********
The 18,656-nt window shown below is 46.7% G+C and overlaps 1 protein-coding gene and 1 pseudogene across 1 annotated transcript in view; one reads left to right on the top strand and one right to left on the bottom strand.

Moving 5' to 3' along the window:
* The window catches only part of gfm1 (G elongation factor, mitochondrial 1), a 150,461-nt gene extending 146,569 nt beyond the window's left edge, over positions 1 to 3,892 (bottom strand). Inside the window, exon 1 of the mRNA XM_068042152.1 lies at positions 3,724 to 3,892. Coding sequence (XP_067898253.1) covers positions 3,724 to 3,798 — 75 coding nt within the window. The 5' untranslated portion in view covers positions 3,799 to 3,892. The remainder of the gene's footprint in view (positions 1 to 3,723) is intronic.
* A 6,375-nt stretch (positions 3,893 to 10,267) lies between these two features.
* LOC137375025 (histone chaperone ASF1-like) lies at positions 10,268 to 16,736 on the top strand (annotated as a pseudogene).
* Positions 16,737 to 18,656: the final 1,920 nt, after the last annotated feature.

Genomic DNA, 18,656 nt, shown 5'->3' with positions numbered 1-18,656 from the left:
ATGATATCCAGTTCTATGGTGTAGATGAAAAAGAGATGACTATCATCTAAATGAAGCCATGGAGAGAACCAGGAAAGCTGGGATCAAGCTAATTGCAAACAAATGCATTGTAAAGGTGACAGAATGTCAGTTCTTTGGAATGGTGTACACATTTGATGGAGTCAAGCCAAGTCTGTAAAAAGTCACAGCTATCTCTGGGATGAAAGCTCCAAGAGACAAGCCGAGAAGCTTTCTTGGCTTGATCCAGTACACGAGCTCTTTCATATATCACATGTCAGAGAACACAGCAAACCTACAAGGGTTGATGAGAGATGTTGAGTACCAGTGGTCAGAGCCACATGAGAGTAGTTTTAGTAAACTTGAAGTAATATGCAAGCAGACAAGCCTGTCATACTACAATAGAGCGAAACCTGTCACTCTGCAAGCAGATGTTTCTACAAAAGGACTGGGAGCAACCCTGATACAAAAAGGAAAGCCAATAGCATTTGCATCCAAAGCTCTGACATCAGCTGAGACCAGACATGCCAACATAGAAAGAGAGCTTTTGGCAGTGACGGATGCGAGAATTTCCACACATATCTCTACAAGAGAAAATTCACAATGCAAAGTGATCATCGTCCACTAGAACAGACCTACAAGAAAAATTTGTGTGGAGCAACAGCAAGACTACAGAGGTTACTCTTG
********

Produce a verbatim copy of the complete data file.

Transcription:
The 18,656-nt window shown below is 46.7% G+C and overlaps 1 protein-coding gene and 1 pseudogene across 1 annotated transcript in view; one reads left to right on the top strand and one right to left on the bottom strand.

Moving 5' to 3' along the window:
* The window catches only part of gfm1 (G elongation factor, mitochondrial 1), a 150,461-nt gene extending 146,569 nt beyond the window's left edge, over positions 1 to 3,892 (bottom strand). Inside the window, exon 1 of the mRNA XM_068042152.1 lies at positions 3,724 to 3,892. Coding sequence (XP_067898253.1) covers positions 3,724 to 3,798 — 75 coding nt within the window. The 5' untranslated portion in view covers positions 3,799 to 3,892. The remainder of the gene's footprint in view (positions 1 to 3,723) is intronic.
* A 6,375-nt stretch (positions 3,893 to 10,267) lies between these two features.
* LOC137375025 (histone chaperone ASF1-like) lies at positions 10,268 to 16,736 on the top strand (annotated as a pseudogene).
* Positions 16,737 to 18,656: the final 1,920 nt, after the last annotated feature.

Genomic DNA, 18,656 nt, shown 5'->3' with positions numbered 1-18,656 from the left:
ATGATATCCAGTTCTATGGTGTAGATGAAAAAGAGATGACTATCATCTAAATGAAGCCATGGAGAGAACCAGGAAAGCTGGGATCAAGCTAATTGCAAACAAATGCATTGTAAAGGTGACAGAATGTCAGTTCTTTGGAATGGTGTACACATTTGATGGAGTCAAGCCAAGTCTGTAAAAAGTCACAGCTATCTCTGGGATGAAAGCTCCAAGAGACAAGCCGAGAAGCTTTCTTGGCTTGATCCAGTACACGAGCTCTTTCATATATCACATGTCAGAGAACACAGCAAACCTACAAGGGTTGATGAGAGATGTTGAGTACCAGTGGTCAGAGCCACATGAGAGTAGTTTTAGTAAACTTGAAGTAATATGCAAGCAGACAAGCCTGTCATACTACAATAGAGCGAAACCTGTCACTCTGCAAGCAGATGTTTCTACAAAAGGACTGGGAGCAACCCTGATACAAAAAGGAAAGCCAATAGCATTTGCATCCAAAGCTCTGACATCAGCTGAGACCAGACATGCCAACATAGAAAGAGAGCTTTTGGCAGTGACGGATGCGAGAATTTCCACACATATCTCTACAAGAGAAAATTCACAATGCAAAGTGATCATCGTCCACTAGAACAGACCTACAAGAAAAATTTGTGTGGAGCAACAGCAAGACTACAGAGGTTACTCTTG